Healthcare costs continue to squeeze the bottom lines of almost every manufacturer with a sizable workforce. At the same time, the growing disparity between the pace of employee wage growth and healthcare costs is creating a scenario in which employee disposable income is actually shrinking. 

The good news is that, by becoming savvy negotiators, employers can reduce their healthcare costs while simultaneously aiding the financial needs of their employees.  

The challenge is that a vast majority of companies are neither structured, nor prepared, to maximize financial opportunities as they relate to benefit plan management. In addition, companies may not be receiving the best deals, as forces are working against them that benefit other parties. These include:

• Insurance companies that want to control the deployment of services, provide proprietary services, maximize fees and premiums and sell other services

• Healthcare providers that are not focused on cost and quality

• Pharmacy benefits management companies that do not provide insight into financial arrangements and may not be passing savings on downstream

• Brokers and consultants that are compensated from insurance companies and service providers and financially benefit when more services are purchased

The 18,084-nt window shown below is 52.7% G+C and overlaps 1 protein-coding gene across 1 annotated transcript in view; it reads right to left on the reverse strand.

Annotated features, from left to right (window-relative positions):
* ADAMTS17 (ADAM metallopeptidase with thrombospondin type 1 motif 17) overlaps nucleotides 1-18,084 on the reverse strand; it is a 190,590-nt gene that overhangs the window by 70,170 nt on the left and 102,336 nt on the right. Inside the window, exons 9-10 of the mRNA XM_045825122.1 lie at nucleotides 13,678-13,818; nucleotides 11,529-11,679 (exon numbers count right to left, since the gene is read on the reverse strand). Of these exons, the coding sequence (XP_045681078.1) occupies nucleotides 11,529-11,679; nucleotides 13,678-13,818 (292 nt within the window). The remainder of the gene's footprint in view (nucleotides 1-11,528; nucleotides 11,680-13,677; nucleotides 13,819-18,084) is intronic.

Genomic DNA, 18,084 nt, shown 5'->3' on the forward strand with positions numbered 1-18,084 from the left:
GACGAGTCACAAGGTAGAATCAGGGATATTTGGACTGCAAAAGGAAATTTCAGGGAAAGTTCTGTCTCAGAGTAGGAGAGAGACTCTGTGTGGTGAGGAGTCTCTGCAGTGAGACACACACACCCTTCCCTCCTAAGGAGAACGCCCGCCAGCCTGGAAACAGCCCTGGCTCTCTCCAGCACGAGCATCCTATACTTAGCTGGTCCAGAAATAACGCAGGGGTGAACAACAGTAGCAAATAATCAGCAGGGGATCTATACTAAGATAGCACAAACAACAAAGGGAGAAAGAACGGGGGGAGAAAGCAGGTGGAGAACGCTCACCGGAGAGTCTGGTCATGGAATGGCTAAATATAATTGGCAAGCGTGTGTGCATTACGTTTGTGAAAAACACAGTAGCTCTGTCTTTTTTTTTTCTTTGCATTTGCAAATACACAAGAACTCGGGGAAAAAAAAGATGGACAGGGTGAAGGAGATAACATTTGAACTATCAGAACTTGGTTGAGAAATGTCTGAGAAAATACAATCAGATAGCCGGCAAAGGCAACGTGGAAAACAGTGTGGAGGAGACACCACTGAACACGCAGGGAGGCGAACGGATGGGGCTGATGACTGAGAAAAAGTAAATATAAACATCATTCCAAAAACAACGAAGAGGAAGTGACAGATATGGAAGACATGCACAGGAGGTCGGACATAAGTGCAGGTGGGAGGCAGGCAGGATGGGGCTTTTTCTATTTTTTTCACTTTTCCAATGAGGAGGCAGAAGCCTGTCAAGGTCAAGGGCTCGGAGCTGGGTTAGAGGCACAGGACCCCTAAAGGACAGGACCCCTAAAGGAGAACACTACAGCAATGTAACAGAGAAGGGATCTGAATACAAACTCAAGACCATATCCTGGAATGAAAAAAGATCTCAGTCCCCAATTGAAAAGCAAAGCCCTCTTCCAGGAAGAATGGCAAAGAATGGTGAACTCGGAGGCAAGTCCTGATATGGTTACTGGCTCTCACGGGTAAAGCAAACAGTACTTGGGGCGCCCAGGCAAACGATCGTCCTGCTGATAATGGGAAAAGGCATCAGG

This is a tough road to go down without knowing how to spot conflicts of interest and negotiate optimal terms and arrangements.  Complicating matters is the fact that benefits managers who oversee these programs often feel their hands are tied when making decisions. Scrutinizing the current benefits plan creates more administrative work and forces managers to re-evaluate the current situation, often deterring them from managing and negotiating ideal vendor arrangements. 

Furthermore, a number of misconceptions prevent companies from attaining the best arrangements. These misconceptions include: 

• That the size of a company guarantees a good price

• That a good relationship with a vendor ensures the best deal 

• That the internal team has a lot of experience and is effectively managing the arrangements

It’s important to use the same rigor in procuring benefits as it is in purchasing other goods and services. You can uncover redundancies, waste and underperformance in benefits plans and vendor arrangements without compromising the quality of services provided to your employees.

How can you negotiate better deals?

Ongoing contract reviews, vendor management and optimization of current arrangements are key.  Understanding where there might be a conflict of interest and ensuring visibility into all options must be kept top of mind.  

1. Inventory your services and contracts. Document and collect service provider contracts, plan documents, summary plan descriptions and other pertinent vendor reporting. Understand data ownership, performance guarantees, and audit and termination provisions.